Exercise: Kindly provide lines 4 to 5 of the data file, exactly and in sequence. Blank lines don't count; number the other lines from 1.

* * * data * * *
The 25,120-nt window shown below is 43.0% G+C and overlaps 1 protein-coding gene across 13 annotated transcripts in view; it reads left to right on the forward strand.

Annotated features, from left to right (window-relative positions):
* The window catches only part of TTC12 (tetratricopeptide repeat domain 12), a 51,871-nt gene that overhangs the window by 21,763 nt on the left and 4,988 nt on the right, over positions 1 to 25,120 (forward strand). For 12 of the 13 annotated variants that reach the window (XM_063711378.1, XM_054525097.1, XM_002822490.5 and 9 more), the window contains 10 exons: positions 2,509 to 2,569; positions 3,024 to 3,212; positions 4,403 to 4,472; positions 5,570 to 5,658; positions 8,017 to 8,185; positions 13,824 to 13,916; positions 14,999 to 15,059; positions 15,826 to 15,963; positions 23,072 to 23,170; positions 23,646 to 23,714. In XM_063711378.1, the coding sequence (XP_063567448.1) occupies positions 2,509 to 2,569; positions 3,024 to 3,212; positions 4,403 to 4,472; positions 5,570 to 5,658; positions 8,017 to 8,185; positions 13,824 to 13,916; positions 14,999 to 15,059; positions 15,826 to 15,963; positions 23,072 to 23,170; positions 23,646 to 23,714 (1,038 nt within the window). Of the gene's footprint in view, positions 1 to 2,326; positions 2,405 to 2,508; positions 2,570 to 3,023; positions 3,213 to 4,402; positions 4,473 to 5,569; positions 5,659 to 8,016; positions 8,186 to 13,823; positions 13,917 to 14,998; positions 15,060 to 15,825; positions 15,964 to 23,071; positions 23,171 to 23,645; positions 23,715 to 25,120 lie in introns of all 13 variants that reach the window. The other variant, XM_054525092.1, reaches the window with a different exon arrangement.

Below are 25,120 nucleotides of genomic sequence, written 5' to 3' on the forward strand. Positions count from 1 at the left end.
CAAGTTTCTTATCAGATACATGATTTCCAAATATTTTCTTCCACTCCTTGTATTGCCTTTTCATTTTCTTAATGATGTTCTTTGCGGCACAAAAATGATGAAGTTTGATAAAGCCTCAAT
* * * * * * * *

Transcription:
Below are 25,120 nucleotides of genomic sequence, written 5' to 3' on the forward strand. Positions count from 1 at the left end.
CAAGTTTCTTATCAGATACATGATTTCCAAATATTTTCTTCCACTCCTTGTATTGCCTTTTCATTTTCTTAATGATGTTCTTTGCGGCACAAAAATGATGAAGTTTGATAAAGCCTCAAT